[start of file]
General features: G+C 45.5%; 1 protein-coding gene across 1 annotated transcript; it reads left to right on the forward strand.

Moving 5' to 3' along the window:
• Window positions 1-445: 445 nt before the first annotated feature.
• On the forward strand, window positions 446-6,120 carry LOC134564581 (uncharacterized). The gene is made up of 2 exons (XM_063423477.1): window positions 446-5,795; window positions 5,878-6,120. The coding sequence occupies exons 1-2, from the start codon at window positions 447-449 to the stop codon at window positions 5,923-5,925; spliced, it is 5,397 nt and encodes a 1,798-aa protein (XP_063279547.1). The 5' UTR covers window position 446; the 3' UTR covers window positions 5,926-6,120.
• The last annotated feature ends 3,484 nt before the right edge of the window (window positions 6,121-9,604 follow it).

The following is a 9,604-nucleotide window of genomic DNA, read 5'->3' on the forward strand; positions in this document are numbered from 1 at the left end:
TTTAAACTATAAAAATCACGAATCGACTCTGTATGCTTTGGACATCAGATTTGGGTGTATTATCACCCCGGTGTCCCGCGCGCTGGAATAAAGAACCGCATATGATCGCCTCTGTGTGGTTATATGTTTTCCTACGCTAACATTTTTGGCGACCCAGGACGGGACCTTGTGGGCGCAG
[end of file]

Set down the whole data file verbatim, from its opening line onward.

General features: G+C 45.5%; 1 protein-coding gene across 1 annotated transcript; it reads left to right on the forward strand.

Moving 5' to 3' along the window:
• Window positions 1-445: 445 nt before the first annotated feature.
• On the forward strand, window positions 446-6,120 carry LOC134564581 (uncharacterized). The gene is made up of 2 exons (XM_063423477.1): window positions 446-5,795; window positions 5,878-6,120. The coding sequence occupies exons 1-2, from the start codon at window positions 447-449 to the stop codon at window positions 5,923-5,925; spliced, it is 5,397 nt and encodes a 1,798-aa protein (XP_063279547.1). The 5' UTR covers window position 446; the 3' UTR covers window positions 5,926-6,120.
• The last annotated feature ends 3,484 nt before the right edge of the window (window positions 6,121-9,604 follow it).

The following is a 9,604-nucleotide window of genomic DNA, read 5'->3' on the forward strand; positions in this document are numbered from 1 at the left end:
TTTAAACTATAAAAATCACGAATCGACTCTGTATGCTTTGGACATCAGATTTGGGTGTATTATCACCCCGGTGTCCCGCGCGCTGGAATAAAGAACCGCATATGATCGCCTCTGTGTGGTTATATGTTTTCCTACGCTAACATTTTTGGCGACCCAGGACGGGACCTTGTGGGCGCAG